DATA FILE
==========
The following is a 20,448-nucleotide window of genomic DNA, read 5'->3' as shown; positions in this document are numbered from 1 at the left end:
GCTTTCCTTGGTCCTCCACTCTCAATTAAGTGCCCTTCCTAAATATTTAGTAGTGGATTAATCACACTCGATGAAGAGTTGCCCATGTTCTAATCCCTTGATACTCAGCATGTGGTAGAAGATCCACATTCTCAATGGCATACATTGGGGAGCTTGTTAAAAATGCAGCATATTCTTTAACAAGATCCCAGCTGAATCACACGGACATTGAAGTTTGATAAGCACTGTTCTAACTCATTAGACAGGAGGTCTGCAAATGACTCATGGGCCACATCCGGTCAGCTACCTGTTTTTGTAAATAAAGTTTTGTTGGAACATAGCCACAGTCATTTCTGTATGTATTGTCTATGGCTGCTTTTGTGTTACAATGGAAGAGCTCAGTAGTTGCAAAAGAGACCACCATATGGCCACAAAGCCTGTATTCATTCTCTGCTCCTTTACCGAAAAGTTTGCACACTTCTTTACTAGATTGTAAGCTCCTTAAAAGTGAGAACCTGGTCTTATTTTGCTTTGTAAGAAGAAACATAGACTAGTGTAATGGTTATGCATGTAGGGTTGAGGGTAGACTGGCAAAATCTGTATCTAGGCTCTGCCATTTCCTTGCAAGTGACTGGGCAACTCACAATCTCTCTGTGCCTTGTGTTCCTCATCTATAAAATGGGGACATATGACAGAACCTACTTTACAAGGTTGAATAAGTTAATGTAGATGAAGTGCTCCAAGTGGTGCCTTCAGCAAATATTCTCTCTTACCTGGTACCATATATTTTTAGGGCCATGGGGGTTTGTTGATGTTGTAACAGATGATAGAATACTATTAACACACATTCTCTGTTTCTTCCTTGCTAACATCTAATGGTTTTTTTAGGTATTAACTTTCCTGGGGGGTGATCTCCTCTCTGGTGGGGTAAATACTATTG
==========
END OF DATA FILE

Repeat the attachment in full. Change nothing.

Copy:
The following is a 20,448-nucleotide window of genomic DNA, read 5'->3' as shown; positions in this document are numbered from 1 at the left end:
GCTTTCCTTGGTCCTCCACTCTCAATTAAGTGCCCTTCCTAAATATTTAGTAGTGGATTAATCACACTCGATGAAGAGTTGCCCATGTTCTAATCCCTTGATACTCAGCATGTGGTAGAAGATCCACATTCTCAATGGCATACATTGGGGAGCTTGTTAAAAATGCAGCATATTCTTTAACAAGATCCCAGCTGAATCACACGGACATTGAAGTTTGATAAGCACTGTTCTAACTCATTAGACAGGAGGTCTGCAAATGACTCATGGGCCACATCCGGTCAGCTACCTGTTTTTGTAAATAAAGTTTTGTTGGAACATAGCCACAGTCATTTCTGTATGTATTGTCTATGGCTGCTTTTGTGTTACAATGGAAGAGCTCAGTAGTTGCAAAAGAGACCACCATATGGCCACAAAGCCTGTATTCATTCTCTGCTCCTTTACCGAAAAGTTTGCACACTTCTTTACTAGATTGTAAGCTCCTTAAAAGTGAGAACCTGGTCTTATTTTGCTTTGTAAGAAGAAACATAGACTAGTGTAATGGTTATGCATGTAGGGTTGAGGGTAGACTGGCAAAATCTGTATCTAGGCTCTGCCATTTCCTTGCAAGTGACTGGGCAACTCACAATCTCTCTGTGCCTTGTGTTCCTCATCTATAAAATGGGGACATATGACAGAACCTACTTTACAAGGTTGAATAAGTTAATGTAGATGAAGTGCTCCAAGTGGTGCCTTCAGCAAATATTCTCTCTTACCTGGTACCATATATTTTTAGGGCCATGGGGGTTTGTTGATGTTGTAACAGATGATAGAATACTATTAACACACATTCTCTGTTTCTTCCTTGCTAACATCTAATGGTTTTTTTAGGTATTAACTTTCCTGGGGGGTGATCTCCTCTCTGGTGGGGTAAATACTATTG